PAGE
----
Then the Lord dipped the bread into the water, and gave it to Judas, whom he dismissed without [any] other reward.  His bread was at once his reward and his hope.  But why did he dip the bread in the water before giving it to him?  In order that its power might be withdrawn from it, [along] with its mirth-provoking savor, because this bread had been blessed and sanctified.  In fact he had pronounced over it the benediction and had set it before them.  He took of this bread and caused the benediction to depart from it.  He stripped it of its virtue and voided it of his word.  The bread was deprived of benediction; and Judas, of the throne.  The Spirit of Wisdom blew, and the tare was uprooted.  Justice entered into disorder, and Judas pushed [open] the door.
  • 451-521:  Jacob of Saroug, Homily as translated from the French translation by Cerbelaud:  “By dipping it he [re]made [(deconsecrated?)] the bread [(il en [re]fit du pain)], in order that he might not receive, in imitation of his companions, a bread become body” (Homiliae selectae Mar Jacobi Sarugensis, ed. Bedjan, vol. 2 (1906), p. 487 l.21-p. 488 l. 1).
  • 6th cent., second half:  an anonymous monophysite, Homilies for Holy Week, as translated from the French translation by Cerbelaud:
All approached in order to drink from it
—or, rather, eleven of them.
In fact, when Jesus gave his bread
to the Eleven without distinction,
Judas had approached in order to partake of it,
as his companions who approached in order to receive it.
Now Jesus had dipped the bread in the water

          in order to give it to Judas.
He had washed it of his benediction,
Isolating, thereby, the cursed [one].
From that moment the disciples had known
that Judas was about to betray him.
Dipping the bread, Jesus gave it to him
in order that the benediction [might] be removed from the bread:
it is not a consecrated bread that he had eaten,
and he had not drunk from the cup of life.
Angered by this, that the bread had been dipped
(for he knew himself to be unworthy of life),
in a rage he withdrew, in such a way that he did not drink
from the cup of the blood of Jesus.

  • 675:  Braga IV (sometimes called III), canon 2:  “We do not read that Christ gave intincted bread to anyone except to that disciple alone whom, by the intincted morsel, he showed to be the master’s betrayer” (trans. Robert F. Taft, “Communion via intinction,” Studia liturgica 26 (1996):  230, citing J. D. Mansi, Sacrorum conciliorum nova et amplissima 11:155).
  • Before 1004:  Abbo of Fleury:  “The example of Christ is quoted against it, Who delivered a piece of steeped bread to Judas the traitor, into whom Satan entered after the sop.  Yes, but as one who knows all hidden things, He gave it, that He might thereby expose the lost disciple; whereas we who are conscious of our own sins, offer the Eucharist to the brethren, not with this purpose but in commemoration of Christ” (trans. Freestone; Collectio canon. ad Hugon. (43) de communion; Mabillon, Vet. Analecta (vol. iv of D’Achery, Spicileg., p. 146)).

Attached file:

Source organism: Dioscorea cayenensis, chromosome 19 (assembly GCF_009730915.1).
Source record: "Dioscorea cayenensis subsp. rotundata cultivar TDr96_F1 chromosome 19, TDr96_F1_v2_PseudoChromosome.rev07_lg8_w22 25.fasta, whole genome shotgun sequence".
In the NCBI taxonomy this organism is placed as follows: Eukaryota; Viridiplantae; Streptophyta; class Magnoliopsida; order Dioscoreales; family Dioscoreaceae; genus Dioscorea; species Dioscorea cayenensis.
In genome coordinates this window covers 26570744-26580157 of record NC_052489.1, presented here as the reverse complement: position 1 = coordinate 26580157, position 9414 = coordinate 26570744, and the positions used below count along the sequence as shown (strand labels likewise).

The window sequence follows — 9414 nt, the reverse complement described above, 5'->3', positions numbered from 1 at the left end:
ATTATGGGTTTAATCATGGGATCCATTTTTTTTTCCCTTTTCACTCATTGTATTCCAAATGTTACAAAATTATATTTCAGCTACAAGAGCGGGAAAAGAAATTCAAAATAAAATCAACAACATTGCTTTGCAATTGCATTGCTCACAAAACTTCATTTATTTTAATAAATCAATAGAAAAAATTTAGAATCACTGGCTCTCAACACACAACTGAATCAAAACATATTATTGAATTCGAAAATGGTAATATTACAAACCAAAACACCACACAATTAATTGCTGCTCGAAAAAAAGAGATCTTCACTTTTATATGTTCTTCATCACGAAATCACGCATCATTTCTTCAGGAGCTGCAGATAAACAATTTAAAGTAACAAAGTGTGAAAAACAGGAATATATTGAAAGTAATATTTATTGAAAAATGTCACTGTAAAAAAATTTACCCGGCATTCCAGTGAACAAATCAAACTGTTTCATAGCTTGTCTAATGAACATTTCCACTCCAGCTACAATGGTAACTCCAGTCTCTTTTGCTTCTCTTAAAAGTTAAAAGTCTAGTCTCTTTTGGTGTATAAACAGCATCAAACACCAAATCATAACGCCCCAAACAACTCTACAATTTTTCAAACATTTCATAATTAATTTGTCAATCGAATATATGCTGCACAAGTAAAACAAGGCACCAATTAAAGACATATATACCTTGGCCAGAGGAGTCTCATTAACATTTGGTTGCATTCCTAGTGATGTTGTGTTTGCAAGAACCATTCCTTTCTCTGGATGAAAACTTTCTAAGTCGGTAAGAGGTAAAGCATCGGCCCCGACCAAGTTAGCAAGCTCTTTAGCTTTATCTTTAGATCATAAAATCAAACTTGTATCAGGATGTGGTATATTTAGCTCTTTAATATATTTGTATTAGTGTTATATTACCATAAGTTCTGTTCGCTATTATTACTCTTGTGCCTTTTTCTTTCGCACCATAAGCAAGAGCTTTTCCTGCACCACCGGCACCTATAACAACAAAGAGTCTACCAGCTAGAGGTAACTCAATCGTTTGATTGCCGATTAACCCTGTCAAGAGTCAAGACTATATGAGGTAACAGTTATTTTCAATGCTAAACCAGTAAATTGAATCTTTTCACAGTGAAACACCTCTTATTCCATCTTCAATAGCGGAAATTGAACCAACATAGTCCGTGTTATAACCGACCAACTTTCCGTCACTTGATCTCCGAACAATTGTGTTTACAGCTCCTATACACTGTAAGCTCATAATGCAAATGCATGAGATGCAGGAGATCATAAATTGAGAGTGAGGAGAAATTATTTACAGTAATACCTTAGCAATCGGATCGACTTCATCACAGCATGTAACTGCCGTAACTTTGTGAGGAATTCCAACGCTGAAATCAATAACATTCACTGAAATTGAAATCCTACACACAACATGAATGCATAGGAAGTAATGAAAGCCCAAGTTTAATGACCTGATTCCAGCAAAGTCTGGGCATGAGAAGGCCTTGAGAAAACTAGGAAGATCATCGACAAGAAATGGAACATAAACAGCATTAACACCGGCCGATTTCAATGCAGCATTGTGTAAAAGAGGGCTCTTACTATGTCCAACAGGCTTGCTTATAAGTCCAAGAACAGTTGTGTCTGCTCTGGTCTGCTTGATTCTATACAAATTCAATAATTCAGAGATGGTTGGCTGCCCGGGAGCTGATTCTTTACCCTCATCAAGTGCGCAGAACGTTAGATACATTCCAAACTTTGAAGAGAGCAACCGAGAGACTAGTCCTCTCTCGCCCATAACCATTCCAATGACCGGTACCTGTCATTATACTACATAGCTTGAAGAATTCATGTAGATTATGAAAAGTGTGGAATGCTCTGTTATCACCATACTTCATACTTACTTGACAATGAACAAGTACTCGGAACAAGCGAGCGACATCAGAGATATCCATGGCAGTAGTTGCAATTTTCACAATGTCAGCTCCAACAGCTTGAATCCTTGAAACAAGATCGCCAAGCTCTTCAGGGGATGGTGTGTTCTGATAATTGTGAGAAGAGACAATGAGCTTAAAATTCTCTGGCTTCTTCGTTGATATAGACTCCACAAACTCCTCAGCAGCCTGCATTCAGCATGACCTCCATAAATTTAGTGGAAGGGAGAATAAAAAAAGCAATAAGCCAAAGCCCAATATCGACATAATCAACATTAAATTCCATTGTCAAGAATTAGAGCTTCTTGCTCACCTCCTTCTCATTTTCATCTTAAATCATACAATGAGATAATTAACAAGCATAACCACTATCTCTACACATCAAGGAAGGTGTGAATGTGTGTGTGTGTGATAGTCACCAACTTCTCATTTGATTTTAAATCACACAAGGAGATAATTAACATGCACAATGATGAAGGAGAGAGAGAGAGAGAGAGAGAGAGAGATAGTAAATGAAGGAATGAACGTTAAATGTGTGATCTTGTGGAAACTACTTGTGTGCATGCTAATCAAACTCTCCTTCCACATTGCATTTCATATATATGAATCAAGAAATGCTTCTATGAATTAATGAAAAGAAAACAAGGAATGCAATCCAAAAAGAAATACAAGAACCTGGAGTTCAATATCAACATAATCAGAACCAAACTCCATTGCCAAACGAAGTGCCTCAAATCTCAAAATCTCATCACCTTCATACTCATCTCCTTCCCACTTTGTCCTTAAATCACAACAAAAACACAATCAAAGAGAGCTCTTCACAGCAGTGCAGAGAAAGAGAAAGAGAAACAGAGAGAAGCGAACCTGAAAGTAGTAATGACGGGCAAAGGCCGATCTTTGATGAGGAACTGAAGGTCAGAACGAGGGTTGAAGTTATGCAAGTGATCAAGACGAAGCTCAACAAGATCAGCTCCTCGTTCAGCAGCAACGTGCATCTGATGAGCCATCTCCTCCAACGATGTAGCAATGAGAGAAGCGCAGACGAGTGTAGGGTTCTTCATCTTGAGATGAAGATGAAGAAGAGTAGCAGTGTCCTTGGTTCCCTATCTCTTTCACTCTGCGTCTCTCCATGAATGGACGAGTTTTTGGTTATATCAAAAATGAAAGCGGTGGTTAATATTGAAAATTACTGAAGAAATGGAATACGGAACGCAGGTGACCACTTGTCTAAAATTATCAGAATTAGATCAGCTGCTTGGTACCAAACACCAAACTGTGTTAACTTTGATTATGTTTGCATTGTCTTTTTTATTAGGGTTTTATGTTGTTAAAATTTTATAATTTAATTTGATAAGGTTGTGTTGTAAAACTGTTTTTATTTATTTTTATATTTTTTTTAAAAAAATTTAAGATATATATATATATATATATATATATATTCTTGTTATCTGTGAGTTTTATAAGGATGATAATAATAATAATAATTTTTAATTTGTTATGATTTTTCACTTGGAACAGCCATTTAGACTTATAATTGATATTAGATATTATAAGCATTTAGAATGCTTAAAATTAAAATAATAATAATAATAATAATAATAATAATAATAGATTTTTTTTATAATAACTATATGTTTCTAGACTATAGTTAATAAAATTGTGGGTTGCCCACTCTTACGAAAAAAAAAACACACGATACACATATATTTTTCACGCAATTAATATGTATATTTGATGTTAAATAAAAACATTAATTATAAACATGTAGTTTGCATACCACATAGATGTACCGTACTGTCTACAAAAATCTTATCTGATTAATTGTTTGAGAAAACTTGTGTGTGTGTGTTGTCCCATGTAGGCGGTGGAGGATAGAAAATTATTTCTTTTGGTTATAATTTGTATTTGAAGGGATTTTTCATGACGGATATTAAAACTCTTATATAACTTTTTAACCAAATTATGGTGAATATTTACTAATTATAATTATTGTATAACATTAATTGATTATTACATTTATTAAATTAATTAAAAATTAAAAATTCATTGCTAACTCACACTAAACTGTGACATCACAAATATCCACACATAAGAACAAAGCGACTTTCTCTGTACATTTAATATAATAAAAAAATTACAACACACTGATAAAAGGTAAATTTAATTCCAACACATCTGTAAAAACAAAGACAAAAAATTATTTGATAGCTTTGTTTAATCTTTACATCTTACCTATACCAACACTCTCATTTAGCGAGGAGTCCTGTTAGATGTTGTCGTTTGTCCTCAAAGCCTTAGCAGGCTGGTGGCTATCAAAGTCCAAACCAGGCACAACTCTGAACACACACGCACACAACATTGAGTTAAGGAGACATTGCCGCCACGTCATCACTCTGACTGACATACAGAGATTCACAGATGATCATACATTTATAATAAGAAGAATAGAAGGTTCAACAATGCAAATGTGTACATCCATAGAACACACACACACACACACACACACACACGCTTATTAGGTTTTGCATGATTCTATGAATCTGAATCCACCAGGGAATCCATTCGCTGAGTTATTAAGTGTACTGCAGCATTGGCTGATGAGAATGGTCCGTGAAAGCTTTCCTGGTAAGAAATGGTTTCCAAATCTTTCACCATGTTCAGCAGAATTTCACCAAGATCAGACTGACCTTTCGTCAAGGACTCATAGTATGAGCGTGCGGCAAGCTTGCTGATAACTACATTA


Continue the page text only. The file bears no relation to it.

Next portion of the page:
• 1000-1061:  Humbert of the Romans:  “‘we find intincted bread offered by the Lord to none of the disciples save Judas the betrayer, to show that he was the one who would betray him’”   (Adversus Graecorum calumnias 33, trans. Taft, 231, citing PL 143, cols. 951-952).
  • pre-1121:  William of Champeaux (above).
  • Early 12th century:  Ernulph, Bishop of Rochester, Epist. II ad Lambertum, as summarized by Freestone:  “Then, of course, there is the sop given to the traitor.  But, if this is allowed to have weight, we must be consistent and not only never use sops at our meals, but also abolish the kiss of peace; because by a kiss Judas betrayed his Lord” (Freestone, 157; Latin, p. 158n1).
  • 1175:  Council of London, canon 16:  “repeats verbatim the prohibition of the Council of Braga IV against communion via intinction, including the topos that the only thing Jesus gave at the Last Supper by intinction was the morsel to the traitor Judas” (Taft, 233, citing Mansi 22, 151).

For more on the passage in John, see
  • D. Francois Tolmie, "Jesus, Judas and a morsel:  interpreting a gesture in John 13,21-20," in Miracles and imagery in Luke and John:  Festschrift Ulrich Busse, ed. J. Verheyden, G. Van Belle, and J. G. Van der Watt, Bibliotheca Ephemeridium Theologicarum Lovaniensium 218 (Leuven:  Peeters, 2008), 105-124.  Tomie draws no strong conclusions, but leans towards interpreting Jesus' gesture positively (as indicating "care and [the offer of] nourishment" (-120-)), albeit non-sacramentally (or only very indirectly so).
     The following I have not yet read:
  • F. J. Maloney, "A sacramental reading of John 13:1-38," Catholic biblical quarterly 53 (1991):  237-256.  According to Cerbelaud, Maloney answers the question "Was the morsel eucharistic?" (pp. 250-255) in opposition to R. E. Brown in the positive.